During the two tough years of my husband’s illness, I lost my balance. Every consideration in my life was laser-focused on his well-being. I never doubted the vital importance of my full-time role as a caregiver; in fact, I considered it a gift to accompany my husband as I always had in our marriage, this time (sadly) on the journey to the end of his life. He would have done exactly the same for me. In his acceptance of me as his caregiver, I felt his ultimate trust in me as his life’s partner.

In the triage of action, necessity, and balance, the immediate casualty was balance. I let go of everything that was unconnected to the mission at hand. Nothing else mattered, no one else’s needs, certainly not mine. I was intent on doing everything humanly possible to keep my husband out of a nursing home where he would, I feared, be heavily drugged or restrained to manage his unpredictable behavior. My support system of compassionate friends and family made this possible.

I drew upon every ounce of my strength to be patient, loving, and physically strong, and to keep him oriented, safe, and calm. As his condition worsened, my efforts became futile; dangerous times began in earnest. When he tried to exit our moving vehicle on Route 128, the looming crisis I had hoped to delay finally made itself known, on this day, in this way.

When my beloved husband died in hospice on December 2013, I lost my bearings. My life-long career was in shambles. My husband’s beauty salon was shut down. My elderly Mom was in a nursing home. Many of the sympathetic mourners got on with their lives and assumed I was doing the same, checking in less frequently. I couldn’t fall asleep before two in the morning but woke up at dawn nevertheless. My adult children needed me to recall memories of our family life together to help them heal, buckets of tears always accompanied the telling. I attended loss of partner or spouse bereavement meetings where the participants bonded in shock and pain. My everyday life did not seem real to me. I felt as if I had died too and had entered a world that made no sense at all.

Yet, I wanted to find a reason to get up everyday. I didn’t know exactly what that reason could be. And if I got up, I had to stand steadily on two feet. At first it was intentional every step of the way: swing my legs out of the bed and on to the floor; stand up straight; eat a decent breakfast; walk out the door, even if I had to shovel the snow. But, where in the world to go? I remembered the Senior Community Center in the next town where I had attended a weekly Caregivers Support Group. In those two years, I sometimes peeked into the gym to watch the exercise class in progress. This time I walked in.

I took a place in the back row and followed the instructor’s directions robotically: “Stand on one leg, focus on something in the room, anything that’s not moving, let go of the chair. Switch legs and repeat. Hold on to the chair for safety, if needed.” My body moved, but my heart and mind were numb. I told myself, “You don’t need to focus laser-like on the needs of another human being for 703 days and nights. Just focus on ONE SIMPLE THING. Stay with it at all costs. Finish the class. Then you can leave.”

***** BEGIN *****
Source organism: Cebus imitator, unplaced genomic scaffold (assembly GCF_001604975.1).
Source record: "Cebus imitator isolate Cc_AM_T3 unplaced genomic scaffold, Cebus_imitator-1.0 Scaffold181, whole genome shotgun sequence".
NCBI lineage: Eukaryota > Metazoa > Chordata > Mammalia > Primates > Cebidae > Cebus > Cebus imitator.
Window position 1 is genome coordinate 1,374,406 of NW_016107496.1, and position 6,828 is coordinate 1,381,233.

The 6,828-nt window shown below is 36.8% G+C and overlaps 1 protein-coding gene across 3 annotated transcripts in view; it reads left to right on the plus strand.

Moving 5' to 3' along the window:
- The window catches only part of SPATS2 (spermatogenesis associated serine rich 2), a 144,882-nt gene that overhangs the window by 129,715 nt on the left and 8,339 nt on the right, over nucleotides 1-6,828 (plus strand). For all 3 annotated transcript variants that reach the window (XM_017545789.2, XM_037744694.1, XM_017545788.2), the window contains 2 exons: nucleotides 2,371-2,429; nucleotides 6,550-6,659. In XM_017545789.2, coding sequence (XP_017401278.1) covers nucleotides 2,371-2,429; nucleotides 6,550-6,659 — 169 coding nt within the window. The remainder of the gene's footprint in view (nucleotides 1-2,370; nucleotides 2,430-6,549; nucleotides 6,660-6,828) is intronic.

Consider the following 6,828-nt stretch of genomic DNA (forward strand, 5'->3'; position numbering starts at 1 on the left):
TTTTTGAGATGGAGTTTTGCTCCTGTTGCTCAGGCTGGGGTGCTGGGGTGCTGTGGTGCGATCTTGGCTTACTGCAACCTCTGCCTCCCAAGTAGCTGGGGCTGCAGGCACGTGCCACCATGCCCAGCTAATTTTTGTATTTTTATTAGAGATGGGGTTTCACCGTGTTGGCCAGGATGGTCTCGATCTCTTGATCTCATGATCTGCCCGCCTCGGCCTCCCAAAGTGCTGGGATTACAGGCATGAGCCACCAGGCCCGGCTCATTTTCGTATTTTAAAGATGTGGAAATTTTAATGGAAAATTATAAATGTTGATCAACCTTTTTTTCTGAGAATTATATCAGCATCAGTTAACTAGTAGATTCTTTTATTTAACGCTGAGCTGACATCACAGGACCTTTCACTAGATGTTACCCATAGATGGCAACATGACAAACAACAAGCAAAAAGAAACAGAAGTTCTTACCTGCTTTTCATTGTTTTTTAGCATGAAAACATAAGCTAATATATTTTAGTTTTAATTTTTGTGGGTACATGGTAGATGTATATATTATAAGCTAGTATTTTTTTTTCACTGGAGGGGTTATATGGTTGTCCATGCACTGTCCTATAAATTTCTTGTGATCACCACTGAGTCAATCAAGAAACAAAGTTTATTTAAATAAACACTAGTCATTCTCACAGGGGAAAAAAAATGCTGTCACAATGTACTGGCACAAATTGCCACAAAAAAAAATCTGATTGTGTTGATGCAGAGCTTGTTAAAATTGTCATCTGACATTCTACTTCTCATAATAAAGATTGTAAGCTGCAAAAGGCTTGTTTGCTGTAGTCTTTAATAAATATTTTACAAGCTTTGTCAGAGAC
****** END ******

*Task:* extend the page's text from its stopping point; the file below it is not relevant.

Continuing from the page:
After a few weeks, I noticed voices of classmates directed at me: “Hi, how’s it going, do you like the class, you’re new here, welcome.” I responded politely, shared the morning experience, then ventured to ask others how they were doing in return. My flexibility and balance started to improve, once I paid attention more mindfully to the moves and stances.

When balancing on one leg, I realized that my muscles were not just holding a position stiffly but were in constant internal and what felt like dynamic movement, making split second ongoing changes to accommodate my position. If one foot was in tandem with the other, then both legs worked actively in unison to achieve stability. If I closed my eyes as directed, considerable inner focus was required to maintain steadiness. Not counting the days or the weeks as the winter moved on, I realized to my surprise that I did not have to hold on to the back of the chair anymore for dear life. I figured out that balance did not just mean “standing still and not falling.” My balance was a force within me, and if it kept changing, I would change, and my life would change too.

In the Spring of 2014, I visited my son and his family in Israel for a month. The years of caregiving and months of intense grief had left me profoundly exhausted. I slept in a single bed in a single room with a single window overlooking the side of a steep and stony hill. If ever I envisioned what a physical place of healing looked like, this would be it.

When I returned home and to the exercise class, various people came up to me to ask, “Are you okay, where have you been, were you sick, we missed you, good to see you again.” I didn’t know their names yet, there were several dozens in the class. These were people who did not know my husband or me, the suffering of his last two years, or the journey that was in store for me, grieving a husband in one year and losing my mother the next year.